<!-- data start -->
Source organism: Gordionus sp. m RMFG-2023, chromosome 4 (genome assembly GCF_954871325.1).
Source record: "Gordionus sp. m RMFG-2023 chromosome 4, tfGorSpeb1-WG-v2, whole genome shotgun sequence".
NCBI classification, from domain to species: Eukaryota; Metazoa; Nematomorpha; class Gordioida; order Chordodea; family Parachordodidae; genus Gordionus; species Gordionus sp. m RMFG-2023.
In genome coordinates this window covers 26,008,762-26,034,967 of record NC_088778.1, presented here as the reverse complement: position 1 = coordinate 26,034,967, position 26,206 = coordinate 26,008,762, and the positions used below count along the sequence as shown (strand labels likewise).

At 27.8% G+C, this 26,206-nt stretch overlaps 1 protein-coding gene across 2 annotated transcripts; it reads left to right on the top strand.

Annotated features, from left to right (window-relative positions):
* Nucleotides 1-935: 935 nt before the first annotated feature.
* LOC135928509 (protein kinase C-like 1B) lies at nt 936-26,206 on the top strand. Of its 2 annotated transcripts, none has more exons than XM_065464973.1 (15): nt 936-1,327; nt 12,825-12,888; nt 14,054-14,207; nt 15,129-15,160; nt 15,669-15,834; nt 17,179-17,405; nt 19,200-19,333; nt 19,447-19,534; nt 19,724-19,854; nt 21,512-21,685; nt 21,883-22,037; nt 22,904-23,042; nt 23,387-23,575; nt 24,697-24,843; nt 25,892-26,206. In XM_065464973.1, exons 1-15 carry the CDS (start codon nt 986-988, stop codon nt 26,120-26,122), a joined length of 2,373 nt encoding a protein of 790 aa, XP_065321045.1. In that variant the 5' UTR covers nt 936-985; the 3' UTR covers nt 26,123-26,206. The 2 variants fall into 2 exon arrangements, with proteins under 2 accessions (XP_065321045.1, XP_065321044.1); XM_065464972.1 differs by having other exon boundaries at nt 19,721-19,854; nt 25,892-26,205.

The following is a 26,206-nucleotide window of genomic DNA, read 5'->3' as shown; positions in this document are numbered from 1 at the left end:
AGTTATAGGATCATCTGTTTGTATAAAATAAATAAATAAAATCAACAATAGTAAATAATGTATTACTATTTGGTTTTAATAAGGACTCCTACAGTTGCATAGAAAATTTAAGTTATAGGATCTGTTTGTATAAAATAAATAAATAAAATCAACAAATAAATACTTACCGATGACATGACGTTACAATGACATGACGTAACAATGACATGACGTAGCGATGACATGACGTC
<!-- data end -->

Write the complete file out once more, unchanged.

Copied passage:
Source organism: Gordionus sp. m RMFG-2023, chromosome 4 (genome assembly GCF_954871325.1).
Source record: "Gordionus sp. m RMFG-2023 chromosome 4, tfGorSpeb1-WG-v2, whole genome shotgun sequence".
NCBI classification, from domain to species: Eukaryota; Metazoa; Nematomorpha; class Gordioida; order Chordodea; family Parachordodidae; genus Gordionus; species Gordionus sp. m RMFG-2023.
In genome coordinates this window covers 26,008,762-26,034,967 of record NC_088778.1, presented here as the reverse complement: position 1 = coordinate 26,034,967, position 26,206 = coordinate 26,008,762, and the positions used below count along the sequence as shown (strand labels likewise).

At 27.8% G+C, this 26,206-nt stretch overlaps 1 protein-coding gene across 2 annotated transcripts; it reads left to right on the top strand.

Annotated features, from left to right (window-relative positions):
* Nucleotides 1-935: 935 nt before the first annotated feature.
* LOC135928509 (protein kinase C-like 1B) lies at nt 936-26,206 on the top strand. Of its 2 annotated transcripts, none has more exons than XM_065464973.1 (15): nt 936-1,327; nt 12,825-12,888; nt 14,054-14,207; nt 15,129-15,160; nt 15,669-15,834; nt 17,179-17,405; nt 19,200-19,333; nt 19,447-19,534; nt 19,724-19,854; nt 21,512-21,685; nt 21,883-22,037; nt 22,904-23,042; nt 23,387-23,575; nt 24,697-24,843; nt 25,892-26,206. In XM_065464973.1, exons 1-15 carry the CDS (start codon nt 986-988, stop codon nt 26,120-26,122), a joined length of 2,373 nt encoding a protein of 790 aa, XP_065321045.1. In that variant the 5' UTR covers nt 936-985; the 3' UTR covers nt 26,123-26,206. The 2 variants fall into 2 exon arrangements, with proteins under 2 accessions (XP_065321045.1, XP_065321044.1); XM_065464972.1 differs by having other exon boundaries at nt 19,721-19,854; nt 25,892-26,205.

The following is a 26,206-nucleotide window of genomic DNA, read 5'->3' as shown; positions in this document are numbered from 1 at the left end:
AGTTATAGGATCATCTGTTTGTATAAAATAAATAAATAAAATCAACAATAGTAAATAATGTATTACTATTTGGTTTTAATAAGGACTCCTACAGTTGCATAGAAAATTTAAGTTATAGGATCTGTTTGTATAAAATAAATAAATAAAATCAACAAATAAATACTTACCGATGACATGACGTTACAATGACATGACGTAACAATGACATGACGTAGCGATGACATGACGTC